This whole open photography vs terrorism vs political mileage of the same has gotten out of hand. People are going out and taking pictures simply to prove a point. You certainly aren’t going to get the rules changed by doing this. You need to get involved in the political process by contacting those that can enact changes in the rules. I’d bet my last dollar that this kid had never emailed or written to anyone about this policy. It is much more fun to use the piss-off factor.

  • david vartanoff

    last i looked, all of these agencies were part of ‘government.’ As such, it seems to me that documenting some condition–such as a booth clerk in the NY subway coppings z’s–is no different from a picture of a pothole, cracked sidewalk etc. This is all gathering data precedent to “petition for redress of grievance” an explicit right in the Constitution.

  • scott sachs

    M U N I – drivers drink alcohol (seen it) while driving, stop the train while it’s filled with passengers so that they may enter a store and purchase food/drink, recently one prohibited a mother and her several month old child (in a stroller) from getting on the light rail tellilng her that he won’t be responsible for the baby being injured while brought onto the train (we fixed him), each bus, and particularly light rail trains, have multiple cameras and video a MUNI Officer is no different than videoing police as they “interact” with the public, a medium that is accepted as evidence. MUNI emplyees, police, administrators…none of them should expect or have the ability to demand that they are NOT filmed/photographed.

  • Middle of the road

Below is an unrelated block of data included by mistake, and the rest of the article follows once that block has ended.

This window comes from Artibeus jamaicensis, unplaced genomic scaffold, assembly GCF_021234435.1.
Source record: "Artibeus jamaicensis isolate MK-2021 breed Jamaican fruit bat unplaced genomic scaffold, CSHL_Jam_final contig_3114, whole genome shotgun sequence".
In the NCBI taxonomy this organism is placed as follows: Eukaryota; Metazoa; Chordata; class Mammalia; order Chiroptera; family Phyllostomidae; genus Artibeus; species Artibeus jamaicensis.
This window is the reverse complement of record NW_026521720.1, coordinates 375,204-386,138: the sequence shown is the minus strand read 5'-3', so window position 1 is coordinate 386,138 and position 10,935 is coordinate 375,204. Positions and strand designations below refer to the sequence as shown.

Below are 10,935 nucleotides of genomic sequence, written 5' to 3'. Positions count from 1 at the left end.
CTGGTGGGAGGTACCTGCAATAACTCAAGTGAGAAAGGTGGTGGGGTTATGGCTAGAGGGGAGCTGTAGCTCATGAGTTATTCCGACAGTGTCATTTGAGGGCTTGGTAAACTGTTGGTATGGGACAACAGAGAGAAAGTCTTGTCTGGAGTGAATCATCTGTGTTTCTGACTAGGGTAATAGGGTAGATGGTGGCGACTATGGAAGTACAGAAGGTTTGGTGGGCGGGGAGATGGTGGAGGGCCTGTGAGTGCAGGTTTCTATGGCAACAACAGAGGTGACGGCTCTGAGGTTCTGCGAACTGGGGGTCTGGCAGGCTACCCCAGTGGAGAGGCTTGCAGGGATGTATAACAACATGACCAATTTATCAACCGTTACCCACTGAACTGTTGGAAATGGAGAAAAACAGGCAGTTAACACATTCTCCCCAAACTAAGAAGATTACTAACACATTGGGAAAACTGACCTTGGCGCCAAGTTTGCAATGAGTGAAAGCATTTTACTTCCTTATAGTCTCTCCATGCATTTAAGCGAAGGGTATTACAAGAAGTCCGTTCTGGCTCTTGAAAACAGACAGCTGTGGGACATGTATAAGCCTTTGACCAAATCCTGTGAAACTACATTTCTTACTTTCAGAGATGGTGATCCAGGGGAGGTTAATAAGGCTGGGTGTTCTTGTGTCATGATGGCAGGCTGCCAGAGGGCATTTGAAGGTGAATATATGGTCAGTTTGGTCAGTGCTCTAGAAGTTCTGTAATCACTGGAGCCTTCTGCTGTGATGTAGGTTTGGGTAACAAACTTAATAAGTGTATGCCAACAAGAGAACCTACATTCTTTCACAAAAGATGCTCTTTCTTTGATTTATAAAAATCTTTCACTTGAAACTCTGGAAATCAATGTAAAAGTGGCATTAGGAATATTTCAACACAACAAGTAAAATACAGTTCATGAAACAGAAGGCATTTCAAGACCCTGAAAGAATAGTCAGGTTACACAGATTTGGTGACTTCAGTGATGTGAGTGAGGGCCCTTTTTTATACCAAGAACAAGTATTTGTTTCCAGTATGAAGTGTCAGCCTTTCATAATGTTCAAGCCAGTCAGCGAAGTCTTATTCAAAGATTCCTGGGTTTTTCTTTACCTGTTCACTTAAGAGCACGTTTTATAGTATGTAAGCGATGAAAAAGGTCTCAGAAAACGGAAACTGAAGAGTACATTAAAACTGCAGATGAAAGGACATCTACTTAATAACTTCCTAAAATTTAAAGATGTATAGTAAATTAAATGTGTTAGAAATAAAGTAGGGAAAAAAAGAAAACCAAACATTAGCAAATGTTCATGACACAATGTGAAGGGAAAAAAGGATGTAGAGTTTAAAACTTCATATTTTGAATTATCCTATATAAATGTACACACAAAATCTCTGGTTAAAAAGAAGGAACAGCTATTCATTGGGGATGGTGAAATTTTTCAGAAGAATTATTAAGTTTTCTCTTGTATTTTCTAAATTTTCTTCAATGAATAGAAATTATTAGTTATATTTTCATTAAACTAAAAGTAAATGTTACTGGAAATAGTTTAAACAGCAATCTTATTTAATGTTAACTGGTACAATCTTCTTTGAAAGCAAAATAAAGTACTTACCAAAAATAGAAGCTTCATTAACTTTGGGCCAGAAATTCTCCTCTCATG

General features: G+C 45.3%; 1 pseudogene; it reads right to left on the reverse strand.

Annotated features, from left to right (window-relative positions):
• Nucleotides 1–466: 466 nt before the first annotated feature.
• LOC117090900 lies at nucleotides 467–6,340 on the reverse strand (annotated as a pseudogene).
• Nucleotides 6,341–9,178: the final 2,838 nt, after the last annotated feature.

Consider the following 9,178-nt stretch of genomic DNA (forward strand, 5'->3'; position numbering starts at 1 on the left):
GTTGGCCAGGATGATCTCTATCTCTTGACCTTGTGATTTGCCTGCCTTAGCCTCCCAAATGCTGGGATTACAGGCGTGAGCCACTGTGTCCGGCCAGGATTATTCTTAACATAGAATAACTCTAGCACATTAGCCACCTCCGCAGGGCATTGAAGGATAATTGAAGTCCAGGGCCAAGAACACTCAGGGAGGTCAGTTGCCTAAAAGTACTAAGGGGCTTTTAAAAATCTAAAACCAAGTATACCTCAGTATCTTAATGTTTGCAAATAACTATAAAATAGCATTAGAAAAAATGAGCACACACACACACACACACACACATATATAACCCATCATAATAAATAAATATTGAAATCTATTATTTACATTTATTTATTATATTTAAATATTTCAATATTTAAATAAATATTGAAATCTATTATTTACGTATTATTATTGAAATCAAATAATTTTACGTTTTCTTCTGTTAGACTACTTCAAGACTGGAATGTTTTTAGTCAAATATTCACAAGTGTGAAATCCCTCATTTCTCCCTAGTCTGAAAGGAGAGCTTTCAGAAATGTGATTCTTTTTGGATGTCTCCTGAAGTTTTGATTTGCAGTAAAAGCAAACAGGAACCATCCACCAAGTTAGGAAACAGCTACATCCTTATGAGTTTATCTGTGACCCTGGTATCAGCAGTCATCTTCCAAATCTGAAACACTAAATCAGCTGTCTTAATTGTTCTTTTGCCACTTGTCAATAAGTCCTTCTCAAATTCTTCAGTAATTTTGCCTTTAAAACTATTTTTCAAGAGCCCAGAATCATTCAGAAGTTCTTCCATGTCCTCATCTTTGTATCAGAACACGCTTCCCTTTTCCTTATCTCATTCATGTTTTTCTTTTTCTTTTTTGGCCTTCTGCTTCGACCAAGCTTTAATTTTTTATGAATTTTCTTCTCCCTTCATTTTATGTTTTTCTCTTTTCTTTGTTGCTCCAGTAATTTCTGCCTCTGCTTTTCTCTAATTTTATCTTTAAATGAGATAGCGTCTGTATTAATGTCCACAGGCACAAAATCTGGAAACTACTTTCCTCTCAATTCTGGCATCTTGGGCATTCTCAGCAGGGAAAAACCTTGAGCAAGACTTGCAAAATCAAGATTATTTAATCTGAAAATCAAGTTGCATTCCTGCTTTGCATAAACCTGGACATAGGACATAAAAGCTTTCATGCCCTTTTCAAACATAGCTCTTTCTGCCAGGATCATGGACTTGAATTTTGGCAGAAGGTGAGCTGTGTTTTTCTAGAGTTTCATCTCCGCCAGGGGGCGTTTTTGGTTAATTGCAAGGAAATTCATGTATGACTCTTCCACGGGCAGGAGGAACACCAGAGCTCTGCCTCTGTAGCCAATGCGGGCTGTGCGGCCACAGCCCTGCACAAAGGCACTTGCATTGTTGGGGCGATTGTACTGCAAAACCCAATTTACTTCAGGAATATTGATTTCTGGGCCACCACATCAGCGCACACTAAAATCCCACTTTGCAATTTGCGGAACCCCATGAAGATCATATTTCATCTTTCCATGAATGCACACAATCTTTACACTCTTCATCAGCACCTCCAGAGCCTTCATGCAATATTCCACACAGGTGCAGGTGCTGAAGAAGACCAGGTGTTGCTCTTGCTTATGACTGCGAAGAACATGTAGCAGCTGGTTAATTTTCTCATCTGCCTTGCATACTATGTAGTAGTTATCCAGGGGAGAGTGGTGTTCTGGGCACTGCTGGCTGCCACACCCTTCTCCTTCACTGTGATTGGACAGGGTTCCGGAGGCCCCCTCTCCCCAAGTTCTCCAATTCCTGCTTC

Plain stupid. No one can stop photography or videography.
    One can ALWAYS use a hidden camera, no matter what the rule is.

    Let’s not forget it’s a public space. Unless someone is being portrayed in an embarrassing manner then what’s the beef?
    More terror hysteria BS?

    And yes public transit officials who bend rules, and abuse powers should be recorded, and dealt with accordingly. Otherwise our society will be left to run by incompetents.

    I support rights to privacy, artist’s right to capture whatever they see freely, activist right to monitor freely.

    I do not support blatant way of enforcing rules.

    If we are to find a working solution there would need for more dialogue. And people to become more considerate and tolerant at the same time.

  • Geoff

    The kid is right. From what I remember of my communications law class there was no reasonable expectation of privacy here as they were on a public conveyance.

    The Muni cop threatening to sue a kid over exercising his rights? Shameful. Makes me feel good that he couldn’t win that case. You lose again Muni.

  • did bart recently change their policy? i was asked to leave bart about a year ago for taking pictures. the station agent told me she was going to call bart police if i didn’t leave. she cited “national security.” knowing bart police, i didn’t want to push my luck.